The Louisville shooting gave a chance for gun control
The Nashville Shooting, the Second Amendment, and Guns: What Republicans Can We Learn from Their Failures and Where They Won’t
Max Burns is a Democrat and founder of Third Degree Strategies. Follow him on Twitter @themaxburns. His views are his own. Read more opinion on CNN.
The American community is grieving after another mass shooting. Six families in Nashville are still grieving their loved ones in Louisville. As gun violence proliferates to the point that most American families have been affected by a gun-related incident, the political armor that once protected firearms might finally be cracking.
Given the NRA’s reduced bankroll, “right now all the NRA can offer is a stamp of approval” to pro-gun Republican candidates, Susan Del Percio, an adviser to Republican candidates and the founder of Del Percio Strategies, told me. “Meanwhile groups like Everytown for Gun Safety and their partners have had a huge impact on state legislative races across the country. They have spent a large amount of money and have many people on the ground.
In signing legislation that passed by the Democratic majority, she said it would save lives by keeping guns out of the hands of criminals and domestic abusers.
Del Percio warned that the Republicans look unreasonable when they don’t discuss background checks, gun safety measures or red flag laws. “Republicans running in Pennsylvania, Wisconsin and Michigan, all big Second Amendment states, all lost. It is necessary for republicans to learn that they can be for both the Second Amendment and background checks.
Activists looking to get some traction on Capitol Hill should look elsewhere. The bipartisan passage last year of a limited gun safety bill has led John Cornyn to say that Congress won’t be considering any more gun legislation.
Republican governors are warming to gun reforms even though they dug in with federal money. In the wake of the shooting in Nashville, Tennessee Gov. Bill Lee called on legislators to pass red flag gun laws and toughen gun laws. In two years, Lee personally thanked the National Rifle Association for helping end all gun permitting in the state.
For progressive activists finally tasting victory, there is a growing fear that the Democratic Party will eventually get in its own way. Last month, Democrats close to President Joe Biden made clear that his 2024 campaign would steer away from thorny “culture war” issues, including abortion and guns. But a slate of strong gun safety executive actions publicized by the White House last month hints that Biden’s view may be evolving as Democratic state-level wins roll in.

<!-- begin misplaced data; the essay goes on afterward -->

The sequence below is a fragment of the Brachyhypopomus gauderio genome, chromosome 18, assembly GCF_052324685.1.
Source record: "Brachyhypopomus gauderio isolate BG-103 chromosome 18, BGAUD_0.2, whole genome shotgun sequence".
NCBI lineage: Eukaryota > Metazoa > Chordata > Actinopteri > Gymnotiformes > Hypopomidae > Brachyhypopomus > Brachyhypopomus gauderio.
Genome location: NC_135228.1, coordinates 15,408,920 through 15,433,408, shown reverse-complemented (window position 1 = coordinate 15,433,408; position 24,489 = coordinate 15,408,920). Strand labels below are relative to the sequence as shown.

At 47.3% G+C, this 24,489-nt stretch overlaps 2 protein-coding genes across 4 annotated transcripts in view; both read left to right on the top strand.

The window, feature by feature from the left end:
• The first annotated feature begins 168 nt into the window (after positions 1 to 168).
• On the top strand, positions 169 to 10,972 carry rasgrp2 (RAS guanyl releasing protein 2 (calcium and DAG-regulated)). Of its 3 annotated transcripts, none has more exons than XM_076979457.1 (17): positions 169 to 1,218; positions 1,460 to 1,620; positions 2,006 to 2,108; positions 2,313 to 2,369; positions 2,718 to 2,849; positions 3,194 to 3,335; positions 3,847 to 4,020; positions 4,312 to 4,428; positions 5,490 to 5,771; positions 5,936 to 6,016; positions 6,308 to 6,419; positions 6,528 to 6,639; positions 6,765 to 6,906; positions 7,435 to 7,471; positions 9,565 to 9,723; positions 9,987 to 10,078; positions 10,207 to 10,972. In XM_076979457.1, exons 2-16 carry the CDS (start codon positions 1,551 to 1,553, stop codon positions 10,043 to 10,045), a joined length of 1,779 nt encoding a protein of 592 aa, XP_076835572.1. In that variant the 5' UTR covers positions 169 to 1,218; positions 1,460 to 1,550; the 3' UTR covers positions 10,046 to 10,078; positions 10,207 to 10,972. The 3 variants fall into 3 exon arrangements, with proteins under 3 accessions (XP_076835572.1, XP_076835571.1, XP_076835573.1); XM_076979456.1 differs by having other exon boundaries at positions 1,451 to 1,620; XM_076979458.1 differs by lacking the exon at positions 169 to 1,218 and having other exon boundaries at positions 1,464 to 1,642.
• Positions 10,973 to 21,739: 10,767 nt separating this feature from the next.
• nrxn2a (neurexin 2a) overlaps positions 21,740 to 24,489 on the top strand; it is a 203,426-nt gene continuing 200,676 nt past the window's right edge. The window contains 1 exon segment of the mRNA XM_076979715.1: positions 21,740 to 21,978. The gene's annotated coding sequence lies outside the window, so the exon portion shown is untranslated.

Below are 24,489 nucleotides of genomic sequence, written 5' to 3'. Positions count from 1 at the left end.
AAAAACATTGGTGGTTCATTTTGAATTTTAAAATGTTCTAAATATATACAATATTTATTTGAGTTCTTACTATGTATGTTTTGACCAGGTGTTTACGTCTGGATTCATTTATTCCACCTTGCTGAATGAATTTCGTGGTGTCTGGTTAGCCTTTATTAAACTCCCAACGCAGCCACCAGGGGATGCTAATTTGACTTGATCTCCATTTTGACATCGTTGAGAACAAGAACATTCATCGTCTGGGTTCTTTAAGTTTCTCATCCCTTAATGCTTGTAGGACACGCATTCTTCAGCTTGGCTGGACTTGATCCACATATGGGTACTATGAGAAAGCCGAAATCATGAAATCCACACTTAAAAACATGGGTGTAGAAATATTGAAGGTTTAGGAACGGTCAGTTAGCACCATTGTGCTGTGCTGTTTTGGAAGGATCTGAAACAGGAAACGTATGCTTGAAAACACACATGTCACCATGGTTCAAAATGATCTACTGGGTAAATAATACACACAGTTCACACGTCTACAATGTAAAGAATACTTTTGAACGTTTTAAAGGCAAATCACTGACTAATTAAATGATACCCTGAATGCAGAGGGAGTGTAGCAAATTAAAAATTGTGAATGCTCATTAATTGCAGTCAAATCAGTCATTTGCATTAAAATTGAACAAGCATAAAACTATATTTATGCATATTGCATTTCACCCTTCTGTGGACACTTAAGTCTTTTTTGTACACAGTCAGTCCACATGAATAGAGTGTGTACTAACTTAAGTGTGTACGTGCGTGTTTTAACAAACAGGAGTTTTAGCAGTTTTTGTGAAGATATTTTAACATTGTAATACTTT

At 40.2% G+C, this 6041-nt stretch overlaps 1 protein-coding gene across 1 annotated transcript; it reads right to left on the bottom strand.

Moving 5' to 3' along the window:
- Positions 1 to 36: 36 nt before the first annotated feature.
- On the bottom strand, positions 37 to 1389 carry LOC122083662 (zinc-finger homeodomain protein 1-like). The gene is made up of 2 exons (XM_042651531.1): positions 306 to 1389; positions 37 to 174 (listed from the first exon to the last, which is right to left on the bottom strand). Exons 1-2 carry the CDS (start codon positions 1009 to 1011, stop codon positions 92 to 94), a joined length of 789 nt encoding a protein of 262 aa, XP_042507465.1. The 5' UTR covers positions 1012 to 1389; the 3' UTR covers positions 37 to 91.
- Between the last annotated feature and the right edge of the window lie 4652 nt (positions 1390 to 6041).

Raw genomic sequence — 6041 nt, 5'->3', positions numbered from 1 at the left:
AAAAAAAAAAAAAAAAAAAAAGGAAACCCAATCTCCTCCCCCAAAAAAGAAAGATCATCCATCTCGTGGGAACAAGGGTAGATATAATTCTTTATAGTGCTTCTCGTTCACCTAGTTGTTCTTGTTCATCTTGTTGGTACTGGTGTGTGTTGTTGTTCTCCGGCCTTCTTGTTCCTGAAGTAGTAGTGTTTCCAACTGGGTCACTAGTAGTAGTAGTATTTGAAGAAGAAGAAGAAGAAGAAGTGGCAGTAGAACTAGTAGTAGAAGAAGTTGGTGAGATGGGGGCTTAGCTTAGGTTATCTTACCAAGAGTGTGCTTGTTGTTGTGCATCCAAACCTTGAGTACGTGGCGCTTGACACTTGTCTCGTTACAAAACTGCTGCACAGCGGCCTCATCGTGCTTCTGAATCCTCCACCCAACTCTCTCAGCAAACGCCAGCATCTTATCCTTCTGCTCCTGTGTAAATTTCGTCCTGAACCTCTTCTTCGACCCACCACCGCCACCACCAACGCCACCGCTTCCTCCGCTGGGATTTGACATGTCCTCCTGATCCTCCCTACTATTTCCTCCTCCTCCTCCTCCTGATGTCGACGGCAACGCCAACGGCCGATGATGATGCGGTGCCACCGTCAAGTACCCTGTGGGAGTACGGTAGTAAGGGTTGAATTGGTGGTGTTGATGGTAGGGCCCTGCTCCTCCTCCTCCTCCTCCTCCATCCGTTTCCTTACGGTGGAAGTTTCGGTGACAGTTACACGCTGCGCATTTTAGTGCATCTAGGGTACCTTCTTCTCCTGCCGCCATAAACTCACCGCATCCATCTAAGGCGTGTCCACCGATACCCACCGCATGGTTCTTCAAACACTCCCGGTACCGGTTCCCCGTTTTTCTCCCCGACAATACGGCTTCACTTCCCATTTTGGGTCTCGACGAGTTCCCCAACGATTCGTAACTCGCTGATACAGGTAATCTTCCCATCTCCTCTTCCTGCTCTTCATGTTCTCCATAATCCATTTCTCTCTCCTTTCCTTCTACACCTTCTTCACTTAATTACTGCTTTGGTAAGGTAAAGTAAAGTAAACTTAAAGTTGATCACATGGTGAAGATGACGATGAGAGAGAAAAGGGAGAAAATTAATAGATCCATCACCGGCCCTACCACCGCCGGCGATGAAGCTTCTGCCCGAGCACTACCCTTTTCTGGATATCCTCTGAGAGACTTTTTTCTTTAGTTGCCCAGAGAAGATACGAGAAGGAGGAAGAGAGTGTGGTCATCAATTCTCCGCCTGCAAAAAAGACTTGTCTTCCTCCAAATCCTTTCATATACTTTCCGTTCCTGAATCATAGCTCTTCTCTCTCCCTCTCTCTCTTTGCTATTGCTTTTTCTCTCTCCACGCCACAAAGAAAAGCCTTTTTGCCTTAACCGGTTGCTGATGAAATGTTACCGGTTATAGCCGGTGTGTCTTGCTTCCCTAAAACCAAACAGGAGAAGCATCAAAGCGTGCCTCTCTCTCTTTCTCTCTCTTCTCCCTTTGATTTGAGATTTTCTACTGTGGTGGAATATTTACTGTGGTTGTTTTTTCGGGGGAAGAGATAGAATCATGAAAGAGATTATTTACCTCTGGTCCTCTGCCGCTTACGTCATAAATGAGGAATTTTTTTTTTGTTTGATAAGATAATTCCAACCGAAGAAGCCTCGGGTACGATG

Proposed Senate Measures That Protect the Public Right to Obtain a License to Carry a Firearm in Michigan from the First Shots of an Elementary School
Michigan has felt the effects of school shootings. A shooting killed three Michigan State University students and injured five others in February. In 2021, a shooting at Oxford High School near Detroit left four students dead and six others injured.
The bills that focus on creating universal background checks would bar people in the state from obtaining a license to carry a firearm if they have not done so in the past.
People who want to obtain a gun license in Michigan will have to meet a number of specific qualifications, including not having been deemed “insane or legally incapacitated” or “under an order of involuntary commitment in an inpatient or outpatient setting due to a mental illness.” The bill also states that individuals seeking a license can’t be subject to a felony or criminal charge when they apply.
In addition, one bill will require people to keep their firearms unloaded and locked with a locking device or stored in a lockbox in their home if a minor lives at or is likely to visit the property.
The sale of firearm safety devices will be exempted from sales tax and the law specifies that the state’s “use tax” will not apply to the storage or use of firearm safety devices.
The opponents of the legislation werent given the opportunity to speak out when the bills were being considered, instead of the supporters.
We followed the law and gave people the opportunities to speak against the bill. We won’t allow this lawsuit to distract us from yesterday’s historic bill signing,” Democratic Senate Majority Leader Winnie Brinks told CNN in an email.